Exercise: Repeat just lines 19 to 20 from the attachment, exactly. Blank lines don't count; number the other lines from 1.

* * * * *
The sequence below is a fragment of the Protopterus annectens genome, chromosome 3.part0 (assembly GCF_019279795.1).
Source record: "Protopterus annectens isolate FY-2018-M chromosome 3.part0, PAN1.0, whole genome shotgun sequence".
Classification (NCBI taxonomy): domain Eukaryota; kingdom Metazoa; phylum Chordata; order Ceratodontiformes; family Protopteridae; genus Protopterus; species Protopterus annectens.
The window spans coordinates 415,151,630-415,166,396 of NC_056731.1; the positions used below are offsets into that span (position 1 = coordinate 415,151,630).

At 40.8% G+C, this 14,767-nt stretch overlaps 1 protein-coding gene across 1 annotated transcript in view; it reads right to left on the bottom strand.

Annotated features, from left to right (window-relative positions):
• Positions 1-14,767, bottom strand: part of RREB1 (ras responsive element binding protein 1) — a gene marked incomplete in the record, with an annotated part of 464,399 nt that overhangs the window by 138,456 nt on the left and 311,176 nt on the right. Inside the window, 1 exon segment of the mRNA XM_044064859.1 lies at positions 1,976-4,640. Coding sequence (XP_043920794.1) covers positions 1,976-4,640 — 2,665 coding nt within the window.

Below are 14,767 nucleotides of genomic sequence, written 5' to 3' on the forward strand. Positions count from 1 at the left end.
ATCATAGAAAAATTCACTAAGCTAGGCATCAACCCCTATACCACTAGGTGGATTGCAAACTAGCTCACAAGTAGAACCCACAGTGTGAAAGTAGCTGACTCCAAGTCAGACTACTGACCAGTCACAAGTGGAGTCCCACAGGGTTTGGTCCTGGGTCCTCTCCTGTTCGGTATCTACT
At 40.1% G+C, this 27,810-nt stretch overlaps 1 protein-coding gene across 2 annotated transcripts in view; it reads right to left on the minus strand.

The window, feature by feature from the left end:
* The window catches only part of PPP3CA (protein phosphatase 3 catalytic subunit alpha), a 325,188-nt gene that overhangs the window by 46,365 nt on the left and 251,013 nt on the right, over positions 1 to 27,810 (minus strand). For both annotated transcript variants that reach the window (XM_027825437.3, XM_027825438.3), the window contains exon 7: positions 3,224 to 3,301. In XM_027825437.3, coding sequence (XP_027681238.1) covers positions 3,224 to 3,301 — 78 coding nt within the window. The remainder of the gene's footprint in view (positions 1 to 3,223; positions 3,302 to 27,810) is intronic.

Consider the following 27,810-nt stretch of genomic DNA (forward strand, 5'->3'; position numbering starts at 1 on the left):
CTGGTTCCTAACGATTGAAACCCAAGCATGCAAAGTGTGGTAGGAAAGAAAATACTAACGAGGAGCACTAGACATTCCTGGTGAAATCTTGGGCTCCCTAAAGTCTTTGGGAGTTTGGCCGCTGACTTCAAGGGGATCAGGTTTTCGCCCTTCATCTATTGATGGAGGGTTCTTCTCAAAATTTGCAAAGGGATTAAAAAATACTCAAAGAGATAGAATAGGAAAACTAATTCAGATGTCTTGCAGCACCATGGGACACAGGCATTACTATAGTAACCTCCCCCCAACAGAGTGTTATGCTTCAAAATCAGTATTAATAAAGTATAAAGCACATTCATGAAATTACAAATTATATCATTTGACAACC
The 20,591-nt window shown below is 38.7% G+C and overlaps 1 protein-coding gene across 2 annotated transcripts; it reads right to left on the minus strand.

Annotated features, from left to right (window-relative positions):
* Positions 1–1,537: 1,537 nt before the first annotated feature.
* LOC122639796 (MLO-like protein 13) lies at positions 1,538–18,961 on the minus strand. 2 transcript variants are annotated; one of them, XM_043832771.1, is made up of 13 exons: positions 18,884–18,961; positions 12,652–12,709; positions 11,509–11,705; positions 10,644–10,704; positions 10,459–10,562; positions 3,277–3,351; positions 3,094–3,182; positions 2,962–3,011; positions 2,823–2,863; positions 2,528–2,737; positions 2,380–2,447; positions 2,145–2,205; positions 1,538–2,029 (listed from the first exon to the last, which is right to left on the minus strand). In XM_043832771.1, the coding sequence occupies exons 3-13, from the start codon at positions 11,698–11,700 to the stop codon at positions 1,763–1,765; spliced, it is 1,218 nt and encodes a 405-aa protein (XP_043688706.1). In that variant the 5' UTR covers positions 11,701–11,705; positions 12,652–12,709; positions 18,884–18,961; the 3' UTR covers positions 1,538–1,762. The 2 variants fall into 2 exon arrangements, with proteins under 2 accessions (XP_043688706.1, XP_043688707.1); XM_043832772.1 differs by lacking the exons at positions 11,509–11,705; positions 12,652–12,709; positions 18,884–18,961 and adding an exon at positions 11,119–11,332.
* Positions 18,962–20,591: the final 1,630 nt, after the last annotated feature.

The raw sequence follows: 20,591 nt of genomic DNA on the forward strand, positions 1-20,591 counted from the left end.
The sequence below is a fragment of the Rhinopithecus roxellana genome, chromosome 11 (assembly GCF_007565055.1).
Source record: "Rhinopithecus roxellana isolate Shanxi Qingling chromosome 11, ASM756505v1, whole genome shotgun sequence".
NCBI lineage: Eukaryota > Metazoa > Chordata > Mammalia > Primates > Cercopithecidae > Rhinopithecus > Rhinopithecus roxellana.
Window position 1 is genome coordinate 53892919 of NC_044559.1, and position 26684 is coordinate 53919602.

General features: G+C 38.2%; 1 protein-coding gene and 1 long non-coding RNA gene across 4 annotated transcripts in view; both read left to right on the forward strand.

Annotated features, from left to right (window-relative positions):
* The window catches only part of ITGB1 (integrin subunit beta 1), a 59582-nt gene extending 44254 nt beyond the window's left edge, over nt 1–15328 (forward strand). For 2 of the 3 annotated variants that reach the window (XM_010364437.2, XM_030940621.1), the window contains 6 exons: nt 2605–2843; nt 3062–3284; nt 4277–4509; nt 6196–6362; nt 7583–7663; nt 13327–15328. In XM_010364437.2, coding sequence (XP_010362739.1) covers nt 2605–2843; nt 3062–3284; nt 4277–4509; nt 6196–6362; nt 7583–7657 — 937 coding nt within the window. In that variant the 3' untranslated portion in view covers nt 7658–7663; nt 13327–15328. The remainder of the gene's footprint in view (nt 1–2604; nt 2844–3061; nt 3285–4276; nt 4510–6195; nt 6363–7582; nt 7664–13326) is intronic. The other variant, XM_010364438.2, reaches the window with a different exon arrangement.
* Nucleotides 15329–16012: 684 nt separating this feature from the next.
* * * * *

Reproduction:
* Positions 18,962–20,591: the final 1,630 nt, after the last annotated feature.

The raw sequence follows: 20,591 nt of genomic DNA on the forward strand, positions 1-20,591 counted from the left end.